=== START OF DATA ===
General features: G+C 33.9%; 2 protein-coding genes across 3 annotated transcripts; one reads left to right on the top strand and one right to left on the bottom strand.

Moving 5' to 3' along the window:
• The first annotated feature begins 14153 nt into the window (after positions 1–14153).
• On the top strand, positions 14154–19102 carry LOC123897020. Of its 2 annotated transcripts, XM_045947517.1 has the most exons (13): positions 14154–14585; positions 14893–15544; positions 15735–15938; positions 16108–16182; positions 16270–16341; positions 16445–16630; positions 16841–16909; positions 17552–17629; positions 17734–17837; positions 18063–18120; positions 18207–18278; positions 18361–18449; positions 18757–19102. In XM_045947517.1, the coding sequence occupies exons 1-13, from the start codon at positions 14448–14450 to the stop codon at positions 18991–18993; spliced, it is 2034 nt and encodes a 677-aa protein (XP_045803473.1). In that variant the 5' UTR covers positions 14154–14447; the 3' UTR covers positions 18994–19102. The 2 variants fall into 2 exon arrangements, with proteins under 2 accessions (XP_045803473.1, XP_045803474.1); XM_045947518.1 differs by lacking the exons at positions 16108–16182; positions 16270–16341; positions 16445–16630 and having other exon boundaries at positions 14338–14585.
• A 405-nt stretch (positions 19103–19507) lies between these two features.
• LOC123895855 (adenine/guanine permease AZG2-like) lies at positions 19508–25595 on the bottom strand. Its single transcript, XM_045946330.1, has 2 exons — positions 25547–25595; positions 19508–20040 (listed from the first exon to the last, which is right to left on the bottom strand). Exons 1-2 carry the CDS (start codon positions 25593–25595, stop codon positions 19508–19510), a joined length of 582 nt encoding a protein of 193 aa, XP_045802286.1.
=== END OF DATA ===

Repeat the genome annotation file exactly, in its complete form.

General features: G+C 33.9%; 2 protein-coding genes across 3 annotated transcripts; one reads left to right on the top strand and one right to left on the bottom strand.

Moving 5' to 3' along the window:
• The first annotated feature begins 14153 nt into the window (after positions 1–14153).
• On the top strand, positions 14154–19102 carry LOC123897020. Of its 2 annotated transcripts, XM_045947517.1 has the most exons (13): positions 14154–14585; positions 14893–15544; positions 15735–15938; positions 16108–16182; positions 16270–16341; positions 16445–16630; positions 16841–16909; positions 17552–17629; positions 17734–17837; positions 18063–18120; positions 18207–18278; positions 18361–18449; positions 18757–19102. In XM_045947517.1, the coding sequence occupies exons 1-13, from the start codon at positions 14448–14450 to the stop codon at positions 18991–18993; spliced, it is 2034 nt and encodes a 677-aa protein (XP_045803473.1). In that variant the 5' UTR covers positions 14154–14447; the 3' UTR covers positions 18994–19102. The 2 variants fall into 2 exon arrangements, with proteins under 2 accessions (XP_045803473.1, XP_045803474.1); XM_045947518.1 differs by lacking the exons at positions 16108–16182; positions 16270–16341; positions 16445–16630 and having other exon boundaries at positions 14338–14585.
• A 405-nt stretch (positions 19103–19507) lies between these two features.
• LOC123895855 (adenine/guanine permease AZG2-like) lies at positions 19508–25595 on the bottom strand. Its single transcript, XM_045946330.1, has 2 exons — positions 25547–25595; positions 19508–20040 (listed from the first exon to the last, which is right to left on the bottom strand). Exons 1-2 carry the CDS (start codon positions 25593–25595, stop codon positions 19508–19510), a joined length of 582 nt encoding a protein of 193 aa, XP_045802286.1.